Climate Change

At snail's pace: 2019's southwest monsoon

The monsoon is advancing at its slowest speed in the past 12 years in 2019

Published: Wednesday 19 June 2019

Cyclone Vayu and an already-delayed monsoon have resulted in a 44 per cent rainfall deficit, according to the India Meteorological Department. The Met department record shows that this monsoon has been the slowest progressing monsoon in at least 12 years. It is just reaching about 10-15 percent of the country. Usually, two-thirds of India will be under the spell of the monsoon during this time.

The northern limit of Monsoon (NLM) is stalled across Mangaluru, Mysuru, Salem, north Bengal and Assam. Only parts of Kerala, Karnataka and some northeastern states have received rainfall. Rains in other parts over the last week were either due to a western disturbance or Cyclone Vayu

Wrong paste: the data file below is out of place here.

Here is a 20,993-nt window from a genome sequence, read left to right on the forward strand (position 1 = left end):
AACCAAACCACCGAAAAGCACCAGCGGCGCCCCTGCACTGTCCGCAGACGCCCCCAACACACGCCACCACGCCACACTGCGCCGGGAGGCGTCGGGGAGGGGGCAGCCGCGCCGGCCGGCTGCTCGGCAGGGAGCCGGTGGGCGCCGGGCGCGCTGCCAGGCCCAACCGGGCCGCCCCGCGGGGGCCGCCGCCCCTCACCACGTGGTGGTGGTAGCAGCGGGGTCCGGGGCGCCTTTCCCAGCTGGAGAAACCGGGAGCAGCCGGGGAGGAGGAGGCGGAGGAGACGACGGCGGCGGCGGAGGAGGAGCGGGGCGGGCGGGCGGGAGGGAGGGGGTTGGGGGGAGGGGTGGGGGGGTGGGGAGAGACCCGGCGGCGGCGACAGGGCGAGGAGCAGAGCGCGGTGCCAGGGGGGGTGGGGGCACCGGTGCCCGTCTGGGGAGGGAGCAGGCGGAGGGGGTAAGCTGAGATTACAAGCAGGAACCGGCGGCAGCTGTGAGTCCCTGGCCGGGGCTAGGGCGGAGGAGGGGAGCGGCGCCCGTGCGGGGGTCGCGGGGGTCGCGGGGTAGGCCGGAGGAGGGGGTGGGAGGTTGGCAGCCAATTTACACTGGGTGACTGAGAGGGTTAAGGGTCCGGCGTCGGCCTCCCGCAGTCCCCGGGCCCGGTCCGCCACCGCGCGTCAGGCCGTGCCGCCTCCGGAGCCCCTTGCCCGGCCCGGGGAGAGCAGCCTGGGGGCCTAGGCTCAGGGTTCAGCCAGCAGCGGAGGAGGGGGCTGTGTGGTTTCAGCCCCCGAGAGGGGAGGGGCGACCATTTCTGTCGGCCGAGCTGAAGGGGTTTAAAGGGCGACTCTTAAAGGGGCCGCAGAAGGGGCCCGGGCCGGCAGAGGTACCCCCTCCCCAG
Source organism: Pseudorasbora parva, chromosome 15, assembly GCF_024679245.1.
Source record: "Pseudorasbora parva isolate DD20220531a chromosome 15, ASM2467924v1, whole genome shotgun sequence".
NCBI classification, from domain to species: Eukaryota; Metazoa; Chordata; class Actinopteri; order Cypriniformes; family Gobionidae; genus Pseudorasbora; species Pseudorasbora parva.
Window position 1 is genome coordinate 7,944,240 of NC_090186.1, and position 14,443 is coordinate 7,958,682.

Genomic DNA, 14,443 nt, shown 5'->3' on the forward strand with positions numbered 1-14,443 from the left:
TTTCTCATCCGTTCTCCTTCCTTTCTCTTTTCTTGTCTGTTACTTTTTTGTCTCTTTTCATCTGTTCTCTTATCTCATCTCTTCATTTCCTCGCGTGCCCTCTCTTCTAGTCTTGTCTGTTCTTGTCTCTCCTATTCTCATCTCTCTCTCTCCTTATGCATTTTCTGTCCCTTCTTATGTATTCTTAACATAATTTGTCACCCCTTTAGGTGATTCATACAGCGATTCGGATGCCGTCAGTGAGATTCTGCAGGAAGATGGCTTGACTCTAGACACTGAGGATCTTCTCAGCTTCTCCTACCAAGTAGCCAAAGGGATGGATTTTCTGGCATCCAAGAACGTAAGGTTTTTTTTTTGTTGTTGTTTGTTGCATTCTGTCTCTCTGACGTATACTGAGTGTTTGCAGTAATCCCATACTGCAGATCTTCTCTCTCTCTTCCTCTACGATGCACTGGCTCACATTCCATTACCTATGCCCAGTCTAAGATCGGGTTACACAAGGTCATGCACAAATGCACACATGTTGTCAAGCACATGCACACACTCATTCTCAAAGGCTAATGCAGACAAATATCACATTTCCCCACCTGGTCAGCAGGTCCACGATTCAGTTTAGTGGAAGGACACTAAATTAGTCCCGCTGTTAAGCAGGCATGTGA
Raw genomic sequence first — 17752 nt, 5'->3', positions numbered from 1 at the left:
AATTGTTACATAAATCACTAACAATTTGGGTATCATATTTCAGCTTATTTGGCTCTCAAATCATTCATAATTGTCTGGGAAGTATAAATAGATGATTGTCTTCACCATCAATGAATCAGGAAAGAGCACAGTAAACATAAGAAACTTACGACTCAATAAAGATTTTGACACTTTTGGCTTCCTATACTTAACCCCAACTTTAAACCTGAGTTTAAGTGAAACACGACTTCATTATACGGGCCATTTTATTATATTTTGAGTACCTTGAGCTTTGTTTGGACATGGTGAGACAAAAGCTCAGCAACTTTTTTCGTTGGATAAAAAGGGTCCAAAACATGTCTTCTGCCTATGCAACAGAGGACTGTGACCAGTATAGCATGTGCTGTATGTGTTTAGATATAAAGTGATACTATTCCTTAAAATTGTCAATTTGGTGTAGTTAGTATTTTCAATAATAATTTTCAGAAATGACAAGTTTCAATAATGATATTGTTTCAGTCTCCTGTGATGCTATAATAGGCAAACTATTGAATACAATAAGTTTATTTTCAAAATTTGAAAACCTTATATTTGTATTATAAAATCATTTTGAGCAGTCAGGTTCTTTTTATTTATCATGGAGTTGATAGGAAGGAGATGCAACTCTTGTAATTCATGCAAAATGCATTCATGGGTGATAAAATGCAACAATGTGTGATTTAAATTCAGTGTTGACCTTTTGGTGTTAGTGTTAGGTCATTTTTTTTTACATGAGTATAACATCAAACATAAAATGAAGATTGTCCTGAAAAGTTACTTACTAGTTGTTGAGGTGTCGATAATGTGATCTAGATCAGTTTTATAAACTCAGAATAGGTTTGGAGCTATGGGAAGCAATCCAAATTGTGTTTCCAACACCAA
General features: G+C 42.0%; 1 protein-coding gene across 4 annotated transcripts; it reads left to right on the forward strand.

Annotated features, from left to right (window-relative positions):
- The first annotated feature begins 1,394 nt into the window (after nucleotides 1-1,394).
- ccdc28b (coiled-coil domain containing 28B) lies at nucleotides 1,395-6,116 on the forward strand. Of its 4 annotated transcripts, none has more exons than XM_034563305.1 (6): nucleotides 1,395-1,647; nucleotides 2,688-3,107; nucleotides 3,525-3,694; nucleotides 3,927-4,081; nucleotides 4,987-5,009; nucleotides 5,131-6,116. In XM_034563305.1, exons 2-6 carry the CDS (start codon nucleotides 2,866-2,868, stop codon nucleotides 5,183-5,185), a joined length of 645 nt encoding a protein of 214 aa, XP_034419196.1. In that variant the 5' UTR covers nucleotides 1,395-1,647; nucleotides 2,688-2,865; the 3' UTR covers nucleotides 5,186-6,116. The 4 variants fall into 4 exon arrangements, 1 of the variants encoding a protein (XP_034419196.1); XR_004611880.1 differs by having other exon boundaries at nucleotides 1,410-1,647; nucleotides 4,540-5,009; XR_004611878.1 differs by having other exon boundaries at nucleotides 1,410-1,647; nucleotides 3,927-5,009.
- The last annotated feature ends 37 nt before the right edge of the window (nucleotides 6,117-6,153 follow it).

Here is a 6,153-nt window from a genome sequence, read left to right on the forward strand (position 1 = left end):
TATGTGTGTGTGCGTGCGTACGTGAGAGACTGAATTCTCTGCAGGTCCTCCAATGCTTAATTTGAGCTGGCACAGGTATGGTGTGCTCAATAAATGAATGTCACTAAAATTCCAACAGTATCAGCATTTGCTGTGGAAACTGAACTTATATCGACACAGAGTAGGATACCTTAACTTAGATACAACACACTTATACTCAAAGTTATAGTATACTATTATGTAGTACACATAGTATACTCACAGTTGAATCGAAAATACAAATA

The monsoon this year hit Kerala on June 8, seven days later than usual and a day later, Vayu developed from a low-pressure system over the Arabian Sea. Although Vayu brought good rains along the western coastal region, the storm pulled in moisture-rich westerly winds, halting the progress of the monsoon.

Rainfall was 60 per cent deficient in Uttar Pradesh, Delhi, Jharkhand, Madhya Pradesh, Goa, Maharashtra and Telangana  (June 18). Vidarbha (88 per cent) and Marathwada (73 per cent) in Maharashtra are the worst-affected regions with a rainfall deficiency. As the monsoon is delayed, summer continues to get stretched, resulting in extreme heat and water scarcity across the country.

Now, as the cyclone has weakened into a depression, more rain is expected in the states of Gujarat, Rajasthan, and Madhya Pradesh in the coming weeks.

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